"Appellant testified that the day after his motion for new trial was overruled, his counsel, Mr. Pierce, talked to him and said he needed $1,500 more for an appeal to pay for transcripts, filing fees and court costs. Appellant told him he did not have the money, `and maybe if he talked to my mother maybe she would have it. I believe he talked to her and she didn't have it, so he did come back up and brought papers up for me to sign and he asked me if I was satisfied with the time because I had an escape rap and I could go down for two years and the best thing for me to do would be to waive my rights for an appeal, that there was too much heat here in Kansas City.' On cross-examination, appellant testified further: `I wanted to appeal at that time but I didn't have the money, and I was under the influence that if I didn't have the money I couldn't get one. I didn't know you could file a motion under a poor person and got it.' Appellant believed that he signed a paper Mr. Pierce had given him waiving his right to appeal.
"Mr. Lewis Pierce has been a member of the Missouri Bar since 1952 and has specialized in the trial of criminal cases. Appellant's case was tried first by Mr. Shute, Mr. Pierce's partner. Upon motion, a new trial was secured and Mr. Pierce then tried the second case, in which a motion for new trial was also filed but which was overruled. Mr. Pierce had no independent recollection of discussing the possibility of an appeal with appellant, but found in his file appellant's signed statement, witnessed by Deputy Sheriff C. E. Kenny: `I, Kenneth Clay Newland, hereby requests that my attorney, Lewis E. Pierce, not file a Notice of Appeal with respect to my recently imposed fifteen year sentence.' The paper was prepared by Mr. Pierce in his handwriting on the back of a jail form. Mr. Pierce further had the memorandum: `On February 23, in Division 8 of the Circuit Court of Jackson County, presided over by the Honorable Paul A. Buzard, defendant, Kenneth Newland, on the record, stated that he did not wish his attorney, Lewis E. Pierce, to file a Notice of Appeal with respect to the recently imposed fifteen year sentence.' Mr. Pierce did recall that appellant had an additional `escape rap' with a two-year sentence that was allowed to run concurrently with the robbery charge. He might have discussed the cost of appeal with appellant, but did not recall it, and could not contradict appellant's testimony, but `As I recall it, Kenneth didn't want to do any additional time on the escape rap.' If appellant had wanted an appeal, Mr. Pierce could have filed the notice, `That wouldn't have cost me any money, I would have been happy to.' `There have been times, sir, in order to protect the defendant's rights, you file a Notice of Appeal, and then advise them, as we always do — I can't remember what I advised him of, but if they don't have the money, we advise them of the Public Defender's system set up and that he had a right to appeal as a pauper. Ken said I didn't tell him that. Maybe I didn't. I am human, but normally I do.' Mr. Pierce was aware that the Public Defender was available to appellant, having sat every Thursday when the Public Defender was appointed in many cases."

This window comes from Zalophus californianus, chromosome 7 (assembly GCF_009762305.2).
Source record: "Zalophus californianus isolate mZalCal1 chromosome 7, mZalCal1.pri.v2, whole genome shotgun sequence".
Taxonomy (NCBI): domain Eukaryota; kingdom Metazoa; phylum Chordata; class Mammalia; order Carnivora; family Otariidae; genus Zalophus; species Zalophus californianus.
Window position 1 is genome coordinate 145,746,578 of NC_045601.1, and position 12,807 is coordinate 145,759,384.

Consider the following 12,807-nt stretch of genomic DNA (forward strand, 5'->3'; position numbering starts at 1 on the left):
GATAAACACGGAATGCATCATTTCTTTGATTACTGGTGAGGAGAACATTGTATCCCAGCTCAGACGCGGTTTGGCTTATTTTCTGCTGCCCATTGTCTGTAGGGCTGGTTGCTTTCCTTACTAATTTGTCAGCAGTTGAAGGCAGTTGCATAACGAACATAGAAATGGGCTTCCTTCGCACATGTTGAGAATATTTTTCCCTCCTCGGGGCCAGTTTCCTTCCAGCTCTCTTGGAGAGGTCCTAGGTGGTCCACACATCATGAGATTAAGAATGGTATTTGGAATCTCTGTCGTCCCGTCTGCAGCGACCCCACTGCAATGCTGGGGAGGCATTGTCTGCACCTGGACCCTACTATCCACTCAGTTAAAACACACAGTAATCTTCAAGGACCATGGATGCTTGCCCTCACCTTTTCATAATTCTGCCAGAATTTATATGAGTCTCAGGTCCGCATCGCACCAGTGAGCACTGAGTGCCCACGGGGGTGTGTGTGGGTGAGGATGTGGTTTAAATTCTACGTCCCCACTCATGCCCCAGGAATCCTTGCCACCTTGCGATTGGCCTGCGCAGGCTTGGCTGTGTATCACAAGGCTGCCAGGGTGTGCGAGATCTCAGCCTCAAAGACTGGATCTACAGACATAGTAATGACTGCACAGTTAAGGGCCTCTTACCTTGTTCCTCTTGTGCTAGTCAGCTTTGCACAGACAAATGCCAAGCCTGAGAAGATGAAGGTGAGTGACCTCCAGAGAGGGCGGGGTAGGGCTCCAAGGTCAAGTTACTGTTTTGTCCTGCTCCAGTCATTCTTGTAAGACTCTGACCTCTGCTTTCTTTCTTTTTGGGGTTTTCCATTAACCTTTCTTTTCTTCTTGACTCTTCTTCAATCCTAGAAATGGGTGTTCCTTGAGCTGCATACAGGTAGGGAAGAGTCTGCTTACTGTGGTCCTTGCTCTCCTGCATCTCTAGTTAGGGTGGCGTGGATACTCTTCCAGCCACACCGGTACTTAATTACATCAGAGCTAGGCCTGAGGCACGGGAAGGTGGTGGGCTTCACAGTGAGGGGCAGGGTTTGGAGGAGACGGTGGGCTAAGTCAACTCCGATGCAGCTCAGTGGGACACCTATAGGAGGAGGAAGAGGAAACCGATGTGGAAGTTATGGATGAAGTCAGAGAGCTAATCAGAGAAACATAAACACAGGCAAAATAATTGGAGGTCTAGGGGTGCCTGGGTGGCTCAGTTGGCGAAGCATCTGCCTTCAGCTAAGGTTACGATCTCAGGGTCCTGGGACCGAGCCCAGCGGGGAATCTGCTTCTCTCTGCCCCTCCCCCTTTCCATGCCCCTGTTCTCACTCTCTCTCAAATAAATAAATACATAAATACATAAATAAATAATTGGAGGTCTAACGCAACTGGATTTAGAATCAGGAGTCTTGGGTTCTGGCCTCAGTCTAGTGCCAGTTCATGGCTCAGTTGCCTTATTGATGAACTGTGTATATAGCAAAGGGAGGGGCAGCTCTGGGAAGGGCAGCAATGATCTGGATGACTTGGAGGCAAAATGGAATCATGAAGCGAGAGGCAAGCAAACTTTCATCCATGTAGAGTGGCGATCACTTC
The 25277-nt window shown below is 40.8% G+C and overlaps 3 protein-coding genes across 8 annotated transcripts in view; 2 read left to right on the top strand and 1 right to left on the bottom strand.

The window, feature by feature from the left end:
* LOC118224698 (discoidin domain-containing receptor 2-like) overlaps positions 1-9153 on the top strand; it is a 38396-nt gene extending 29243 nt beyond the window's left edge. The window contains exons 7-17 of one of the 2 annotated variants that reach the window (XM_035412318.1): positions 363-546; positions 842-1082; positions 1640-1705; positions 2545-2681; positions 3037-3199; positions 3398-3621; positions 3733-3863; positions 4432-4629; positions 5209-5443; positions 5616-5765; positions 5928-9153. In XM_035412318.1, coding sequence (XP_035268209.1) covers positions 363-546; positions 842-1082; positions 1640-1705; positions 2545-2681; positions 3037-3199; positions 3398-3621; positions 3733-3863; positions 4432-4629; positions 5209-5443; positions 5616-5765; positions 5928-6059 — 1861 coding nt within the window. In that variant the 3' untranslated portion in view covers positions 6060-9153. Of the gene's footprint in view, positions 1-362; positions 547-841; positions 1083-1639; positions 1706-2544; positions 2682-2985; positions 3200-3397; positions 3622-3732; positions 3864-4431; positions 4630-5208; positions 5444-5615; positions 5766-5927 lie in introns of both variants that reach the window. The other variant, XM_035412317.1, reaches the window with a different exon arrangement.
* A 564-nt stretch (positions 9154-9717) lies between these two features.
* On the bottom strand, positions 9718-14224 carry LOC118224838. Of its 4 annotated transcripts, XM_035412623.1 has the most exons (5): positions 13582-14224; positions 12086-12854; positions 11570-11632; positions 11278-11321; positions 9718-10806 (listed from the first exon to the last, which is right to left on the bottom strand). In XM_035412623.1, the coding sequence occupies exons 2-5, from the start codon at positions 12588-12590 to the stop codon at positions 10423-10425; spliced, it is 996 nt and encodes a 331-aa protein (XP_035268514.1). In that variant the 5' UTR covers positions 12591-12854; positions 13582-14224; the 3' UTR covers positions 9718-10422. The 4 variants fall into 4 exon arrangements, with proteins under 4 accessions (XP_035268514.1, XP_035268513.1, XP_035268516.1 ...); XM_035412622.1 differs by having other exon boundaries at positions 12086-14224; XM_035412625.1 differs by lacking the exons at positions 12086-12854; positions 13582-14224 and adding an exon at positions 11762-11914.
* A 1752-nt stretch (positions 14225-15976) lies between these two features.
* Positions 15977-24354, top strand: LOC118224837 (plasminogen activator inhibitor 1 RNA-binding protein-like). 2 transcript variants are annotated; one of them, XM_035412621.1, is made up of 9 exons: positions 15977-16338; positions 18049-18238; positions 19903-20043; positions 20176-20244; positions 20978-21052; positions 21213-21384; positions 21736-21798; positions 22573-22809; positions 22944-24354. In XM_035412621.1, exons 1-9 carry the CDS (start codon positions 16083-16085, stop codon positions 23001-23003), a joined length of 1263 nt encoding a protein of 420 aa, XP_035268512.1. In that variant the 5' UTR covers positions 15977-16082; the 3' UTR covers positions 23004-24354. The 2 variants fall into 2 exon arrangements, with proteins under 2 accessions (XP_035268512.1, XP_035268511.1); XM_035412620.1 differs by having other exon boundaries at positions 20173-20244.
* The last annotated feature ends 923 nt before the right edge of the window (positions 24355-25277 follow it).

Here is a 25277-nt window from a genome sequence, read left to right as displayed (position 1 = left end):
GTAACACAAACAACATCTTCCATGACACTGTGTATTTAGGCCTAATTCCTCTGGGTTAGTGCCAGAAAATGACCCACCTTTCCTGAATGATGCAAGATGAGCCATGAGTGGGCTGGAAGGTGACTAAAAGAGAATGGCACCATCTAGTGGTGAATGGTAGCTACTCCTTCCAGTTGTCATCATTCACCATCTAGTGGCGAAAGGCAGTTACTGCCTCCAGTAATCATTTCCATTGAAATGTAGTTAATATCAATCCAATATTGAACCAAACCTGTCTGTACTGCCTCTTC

On appeal petitioner raises the additional argument that "[t]he purported waiver of a right to appeal in consideration for a reduced sentence is constitutionally impermissible." There is no evidence in any of the records to indicate that the state trial court gave a reduced or concurrent sentence in consideration of Newland's waiver of his right to appeal and is considered by this court to be completely lacking in merit